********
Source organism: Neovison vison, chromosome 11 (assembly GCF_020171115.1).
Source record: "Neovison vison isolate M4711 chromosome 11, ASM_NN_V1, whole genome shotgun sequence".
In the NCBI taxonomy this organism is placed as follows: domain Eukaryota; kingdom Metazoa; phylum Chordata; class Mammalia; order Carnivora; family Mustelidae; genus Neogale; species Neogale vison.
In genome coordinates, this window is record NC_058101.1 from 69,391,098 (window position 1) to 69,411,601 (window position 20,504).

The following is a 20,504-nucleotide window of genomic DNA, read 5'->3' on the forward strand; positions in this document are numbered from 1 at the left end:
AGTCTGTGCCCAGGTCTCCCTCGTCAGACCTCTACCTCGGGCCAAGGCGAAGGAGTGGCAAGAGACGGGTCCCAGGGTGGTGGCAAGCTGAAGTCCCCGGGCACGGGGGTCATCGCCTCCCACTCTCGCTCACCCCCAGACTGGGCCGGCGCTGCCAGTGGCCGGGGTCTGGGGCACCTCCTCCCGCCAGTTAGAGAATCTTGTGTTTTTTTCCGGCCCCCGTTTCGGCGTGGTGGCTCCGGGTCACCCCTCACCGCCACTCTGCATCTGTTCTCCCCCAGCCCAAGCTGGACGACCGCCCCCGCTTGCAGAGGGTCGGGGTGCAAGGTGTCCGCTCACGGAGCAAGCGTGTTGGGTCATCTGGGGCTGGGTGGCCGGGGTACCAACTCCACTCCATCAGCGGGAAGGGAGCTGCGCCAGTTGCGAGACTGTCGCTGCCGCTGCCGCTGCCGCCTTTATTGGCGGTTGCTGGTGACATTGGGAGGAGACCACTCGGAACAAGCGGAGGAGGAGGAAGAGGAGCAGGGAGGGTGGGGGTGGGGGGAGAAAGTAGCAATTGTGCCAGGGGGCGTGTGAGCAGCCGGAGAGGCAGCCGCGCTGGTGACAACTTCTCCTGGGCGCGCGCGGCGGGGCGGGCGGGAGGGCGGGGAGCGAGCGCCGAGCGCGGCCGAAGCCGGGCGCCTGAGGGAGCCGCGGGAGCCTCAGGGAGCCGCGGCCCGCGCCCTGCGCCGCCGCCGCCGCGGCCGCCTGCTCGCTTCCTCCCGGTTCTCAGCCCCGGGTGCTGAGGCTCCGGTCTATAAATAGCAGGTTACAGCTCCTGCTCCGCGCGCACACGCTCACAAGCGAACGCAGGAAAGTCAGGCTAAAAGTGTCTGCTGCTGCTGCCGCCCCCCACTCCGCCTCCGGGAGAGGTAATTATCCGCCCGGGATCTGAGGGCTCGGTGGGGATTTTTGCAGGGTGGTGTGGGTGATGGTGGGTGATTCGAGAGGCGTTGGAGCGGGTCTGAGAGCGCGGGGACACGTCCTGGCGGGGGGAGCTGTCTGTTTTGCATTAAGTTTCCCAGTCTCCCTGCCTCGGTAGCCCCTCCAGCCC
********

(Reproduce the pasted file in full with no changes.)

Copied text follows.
Source organism: Neovison vison, chromosome 11 (assembly GCF_020171115.1).
Source record: "Neovison vison isolate M4711 chromosome 11, ASM_NN_V1, whole genome shotgun sequence".
In the NCBI taxonomy this organism is placed as follows: domain Eukaryota; kingdom Metazoa; phylum Chordata; class Mammalia; order Carnivora; family Mustelidae; genus Neogale; species Neogale vison.
In genome coordinates, this window is record NC_058101.1 from 69,391,098 (window position 1) to 69,411,601 (window position 20,504).

The following is a 20,504-nucleotide window of genomic DNA, read 5'->3' on the forward strand; positions in this document are numbered from 1 at the left end:
AGTCTGTGCCCAGGTCTCCCTCGTCAGACCTCTACCTCGGGCCAAGGCGAAGGAGTGGCAAGAGACGGGTCCCAGGGTGGTGGCAAGCTGAAGTCCCCGGGCACGGGGGTCATCGCCTCCCACTCTCGCTCACCCCCAGACTGGGCCGGCGCTGCCAGTGGCCGGGGTCTGGGGCACCTCCTCCCGCCAGTTAGAGAATCTTGTGTTTTTTTCCGGCCCCCGTTTCGGCGTGGTGGCTCCGGGTCACCCCTCACCGCCACTCTGCATCTGTTCTCCCCCAGCCCAAGCTGGACGACCGCCCCCGCTTGCAGAGGGTCGGGGTGCAAGGTGTCCGCTCACGGAGCAAGCGTGTTGGGTCATCTGGGGCTGGGTGGCCGGGGTACCAACTCCACTCCATCAGCGGGAAGGGAGCTGCGCCAGTTGCGAGACTGTCGCTGCCGCTGCCGCTGCCGCCTTTATTGGCGGTTGCTGGTGACATTGGGAGGAGACCACTCGGAACAAGCGGAGGAGGAGGAAGAGGAGCAGGGAGGGTGGGGGTGGGGGGAGAAAGTAGCAATTGTGCCAGGGGGCGTGTGAGCAGCCGGAGAGGCAGCCGCGCTGGTGACAACTTCTCCTGGGCGCGCGCGGCGGGGCGGGCGGGAGGGCGGGGAGCGAGCGCCGAGCGCGGCCGAAGCCGGGCGCCTGAGGGAGCCGCGGGAGCCTCAGGGAGCCGCGGCCCGCGCCCTGCGCCGCCGCCGCCGCGGCCGCCTGCTCGCTTCCTCCCGGTTCTCAGCCCCGGGTGCTGAGGCTCCGGTCTATAAATAGCAGGTTACAGCTCCTGCTCCGCGCGCACACGCTCACAAGCGAACGCAGGAAAGTCAGGCTAAAAGTGTCTGCTGCTGCTGCCGCCCCCCACTCCGCCTCCGGGAGAGGTAATTATCCGCCCGGGATCTGAGGGCTCGGTGGGGATTTTTGCAGGGTGGTGTGGGTGATGGTGGGTGATTCGAGAGGCGTTGGAGCGGGTCTGAGAGCGCGGGGACACGTCCTGGCGGGGGGAGCTGTCTGTTTTGCATTAAGTTTCCCAGTCTCCCTGCCTCGGTAGCCCCTCCAGCCC